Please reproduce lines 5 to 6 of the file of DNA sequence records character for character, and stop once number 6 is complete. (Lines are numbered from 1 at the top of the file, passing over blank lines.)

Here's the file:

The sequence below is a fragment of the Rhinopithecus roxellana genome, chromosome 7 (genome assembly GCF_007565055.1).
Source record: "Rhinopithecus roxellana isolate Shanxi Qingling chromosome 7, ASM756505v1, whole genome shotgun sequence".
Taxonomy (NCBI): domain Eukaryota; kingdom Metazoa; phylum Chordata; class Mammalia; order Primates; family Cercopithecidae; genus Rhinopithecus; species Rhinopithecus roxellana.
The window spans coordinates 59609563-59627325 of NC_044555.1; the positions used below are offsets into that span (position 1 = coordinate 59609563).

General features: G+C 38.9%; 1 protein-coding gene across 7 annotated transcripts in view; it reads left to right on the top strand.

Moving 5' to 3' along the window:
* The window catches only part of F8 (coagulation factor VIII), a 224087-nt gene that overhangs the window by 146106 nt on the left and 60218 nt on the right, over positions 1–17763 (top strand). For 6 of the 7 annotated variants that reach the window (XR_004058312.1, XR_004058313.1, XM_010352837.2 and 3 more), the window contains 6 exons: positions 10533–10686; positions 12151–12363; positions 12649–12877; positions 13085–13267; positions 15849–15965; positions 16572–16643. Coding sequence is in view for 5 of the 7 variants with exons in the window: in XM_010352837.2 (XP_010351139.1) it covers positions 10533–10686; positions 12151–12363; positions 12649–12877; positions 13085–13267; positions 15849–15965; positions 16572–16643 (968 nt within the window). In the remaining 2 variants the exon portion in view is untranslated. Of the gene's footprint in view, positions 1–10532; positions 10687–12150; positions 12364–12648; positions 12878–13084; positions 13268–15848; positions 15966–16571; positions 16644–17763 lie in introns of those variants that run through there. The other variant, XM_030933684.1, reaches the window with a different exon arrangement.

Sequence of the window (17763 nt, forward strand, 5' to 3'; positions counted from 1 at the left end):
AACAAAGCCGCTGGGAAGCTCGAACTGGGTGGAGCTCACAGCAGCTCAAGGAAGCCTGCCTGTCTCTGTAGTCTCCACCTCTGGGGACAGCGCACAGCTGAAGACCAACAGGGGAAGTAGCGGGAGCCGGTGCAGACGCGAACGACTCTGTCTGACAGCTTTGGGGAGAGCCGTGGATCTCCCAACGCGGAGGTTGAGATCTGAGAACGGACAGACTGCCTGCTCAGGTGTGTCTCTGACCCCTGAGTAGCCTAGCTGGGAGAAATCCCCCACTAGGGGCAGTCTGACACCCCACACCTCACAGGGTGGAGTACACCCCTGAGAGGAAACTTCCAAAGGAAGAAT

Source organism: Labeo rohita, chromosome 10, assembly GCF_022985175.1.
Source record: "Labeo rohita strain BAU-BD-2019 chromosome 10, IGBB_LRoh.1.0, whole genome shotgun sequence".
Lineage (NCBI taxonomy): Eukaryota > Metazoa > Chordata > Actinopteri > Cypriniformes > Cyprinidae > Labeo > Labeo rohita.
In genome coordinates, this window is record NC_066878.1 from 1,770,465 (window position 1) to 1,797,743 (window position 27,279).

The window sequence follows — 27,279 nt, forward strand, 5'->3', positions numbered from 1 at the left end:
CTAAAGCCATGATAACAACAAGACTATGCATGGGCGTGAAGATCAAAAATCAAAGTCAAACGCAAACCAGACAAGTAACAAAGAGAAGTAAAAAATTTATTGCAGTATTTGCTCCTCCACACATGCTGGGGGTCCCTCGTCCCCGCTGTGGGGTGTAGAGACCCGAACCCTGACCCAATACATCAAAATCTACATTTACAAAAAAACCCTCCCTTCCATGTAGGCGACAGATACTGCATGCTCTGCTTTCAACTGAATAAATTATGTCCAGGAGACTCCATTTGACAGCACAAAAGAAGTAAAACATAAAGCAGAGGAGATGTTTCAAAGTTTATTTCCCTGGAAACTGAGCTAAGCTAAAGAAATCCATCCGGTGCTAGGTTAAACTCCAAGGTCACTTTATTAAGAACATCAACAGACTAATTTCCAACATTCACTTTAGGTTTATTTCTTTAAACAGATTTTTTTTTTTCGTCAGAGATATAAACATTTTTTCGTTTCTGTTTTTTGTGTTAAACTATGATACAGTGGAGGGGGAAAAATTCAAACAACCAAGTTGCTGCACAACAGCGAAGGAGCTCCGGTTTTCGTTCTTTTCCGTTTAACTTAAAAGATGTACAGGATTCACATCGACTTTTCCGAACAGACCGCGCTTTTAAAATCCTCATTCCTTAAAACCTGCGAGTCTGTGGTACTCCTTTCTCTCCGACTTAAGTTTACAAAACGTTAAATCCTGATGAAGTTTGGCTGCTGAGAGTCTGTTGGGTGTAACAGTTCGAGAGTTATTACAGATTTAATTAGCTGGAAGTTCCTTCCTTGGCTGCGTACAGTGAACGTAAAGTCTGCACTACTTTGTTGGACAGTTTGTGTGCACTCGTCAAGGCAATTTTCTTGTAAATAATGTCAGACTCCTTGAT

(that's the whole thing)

General features: G+C 38.9%; 1 protein-coding gene across 7 annotated transcripts in view; it reads left to right on the top strand.

Moving 5' to 3' along the window: